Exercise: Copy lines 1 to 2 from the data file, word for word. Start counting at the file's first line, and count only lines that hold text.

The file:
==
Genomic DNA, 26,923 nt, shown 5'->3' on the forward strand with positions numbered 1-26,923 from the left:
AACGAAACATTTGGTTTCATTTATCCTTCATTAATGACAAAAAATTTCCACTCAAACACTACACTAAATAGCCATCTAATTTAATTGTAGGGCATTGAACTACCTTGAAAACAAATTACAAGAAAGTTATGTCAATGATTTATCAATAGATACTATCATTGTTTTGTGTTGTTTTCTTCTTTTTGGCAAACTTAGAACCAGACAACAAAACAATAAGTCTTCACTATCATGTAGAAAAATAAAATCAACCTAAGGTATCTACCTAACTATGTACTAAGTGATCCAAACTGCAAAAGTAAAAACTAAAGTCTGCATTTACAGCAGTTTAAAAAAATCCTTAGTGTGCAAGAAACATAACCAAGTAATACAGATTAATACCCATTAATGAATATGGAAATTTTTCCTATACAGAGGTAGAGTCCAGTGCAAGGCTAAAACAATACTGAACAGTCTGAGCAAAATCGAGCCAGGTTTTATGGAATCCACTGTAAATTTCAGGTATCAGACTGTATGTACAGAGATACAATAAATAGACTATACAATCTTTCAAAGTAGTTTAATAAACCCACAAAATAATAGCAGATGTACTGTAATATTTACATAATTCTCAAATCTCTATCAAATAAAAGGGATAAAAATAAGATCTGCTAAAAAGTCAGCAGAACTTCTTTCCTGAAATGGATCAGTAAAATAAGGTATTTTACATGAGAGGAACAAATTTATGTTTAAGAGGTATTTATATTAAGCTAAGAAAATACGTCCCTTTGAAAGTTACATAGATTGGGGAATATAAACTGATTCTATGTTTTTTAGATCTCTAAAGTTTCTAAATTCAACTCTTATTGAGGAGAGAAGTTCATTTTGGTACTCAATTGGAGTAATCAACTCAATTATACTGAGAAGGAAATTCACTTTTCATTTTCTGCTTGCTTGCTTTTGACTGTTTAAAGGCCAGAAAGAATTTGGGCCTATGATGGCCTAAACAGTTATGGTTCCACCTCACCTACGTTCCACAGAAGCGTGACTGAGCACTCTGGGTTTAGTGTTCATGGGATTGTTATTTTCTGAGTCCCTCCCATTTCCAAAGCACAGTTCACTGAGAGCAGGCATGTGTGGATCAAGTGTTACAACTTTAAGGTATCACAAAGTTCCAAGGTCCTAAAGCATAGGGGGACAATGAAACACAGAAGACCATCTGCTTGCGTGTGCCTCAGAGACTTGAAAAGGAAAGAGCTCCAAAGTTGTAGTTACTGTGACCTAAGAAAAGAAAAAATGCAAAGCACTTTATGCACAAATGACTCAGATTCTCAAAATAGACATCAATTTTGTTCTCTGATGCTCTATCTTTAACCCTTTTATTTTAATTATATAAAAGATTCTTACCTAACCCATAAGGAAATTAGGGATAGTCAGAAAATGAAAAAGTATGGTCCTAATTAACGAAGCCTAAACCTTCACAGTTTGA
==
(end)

Genomic DNA, 26,923 nt, shown 5'->3' on the forward strand with positions numbered 1-26,923 from the left:
AACGAAACATTTGGTTTCATTTATCCTTCATTAATGACAAAAAATTTCCACTCAAACACTACACTAAATAGCCATCTAATTTAATTGTAGGGCATTGAACTACCTTGAAAACAAATTACAAGAAAGTTATGTCAATGATTTATCAATAGATACTATCATTGTTTTGTGTTGTTTTCTTCTTTTTGGCAAACTTAGAACCAGACAACAAAACAATAAGTCTTCACTATCATGTAGAAAAATAAAATCAACCTAAGGTATCTACCTAACTATGTACTAAGTGATCCAAACTGCAAAAGTAAAAACTAAAGTCTGCATTTACAGCAGTTTAAAAAAATCCTTAGTGTGCAAGAAACATAACCAAGTAATACAGATTAATACCCATTAATGAATATGGAAATTTTTCCTATACAGAGGTAGAGTCCAGTGCAAGGCTAAAACAATACTGAACAGTCTGAGCAAAATCGAGCCAGGTTTTATGGAATCCACTGTAAATTTCAGGTATCAGACTGTATGTACAGAGATACAATAAATAGACTATACAATCTTTCAAAGTAGTTTAATAAACCCACAAAATAATAGCAGATGTACTGTAATATTTACATAATTCTCAAATCTCTATCAAATAAAAGGGATAAAAATAAGATCTGCTAAAAAGTCAGCAGAACTTCTTTCCTGAAATGGATCAGTAAAATAAGGTATTTTACATGAGAGGAACAAATTTATGTTTAAGAGGTATTTATATTAAGCTAAGAAAATACGTCCCTTTGAAAGTTACATAGATTGGGGAATATAAACTGATTCTATGTTTTTTAGATCTCTAAAGTTTCTAAATTCAACTCTTATTGAGGAGAGAAGTTCATTTTGGTACTCAATTGGAGTAATCAACTCAATTATACTGAGAAGGAAATTCACTTTTCATTTTCTGCTTGCTTGCTTTTGACTGTTTAAAGGCCAGAAAGAATTTGGGCCTATGATGGCCTAAACAGTTATGGTTCCACCTCACCTACGTTCCACAGAAGCGTGACTGAGCACTCTGGGTTTAGTGTTCATGGGATTGTTATTTTCTGAGTCCCTCCCATTTCCAAAGCACAGTTCACTGAGAGCAGGCATGTGTGGATCAAGTGTTACAACTTTAAGGTATCACAAAGTTCCAAGGTCCTAAAGCATAGGGGGACAATGAAACACAGAAGACCATCTGCTTGCGTGTGCCTCAGAGACTTGAAAAGGAAAGAGCTCCAAAGTTGTAGTTACTGTGACCTAAGAAAAGAAAAAATGCAAAGCACTTTATGCACAAATGACTCAGATTCTCAAAATAGACATCAATTTTGTTCTCTGATGCTCTATCTTTAACCCTTTTATTTTAATTATATAAAAGATTCTTACCTAACCCATAAGGAAATTAGGGATAGTCAGAAAATGAAAAAGTATGGTCCTAATTAACGAAGCCTAAACCTTCACAGTTTGA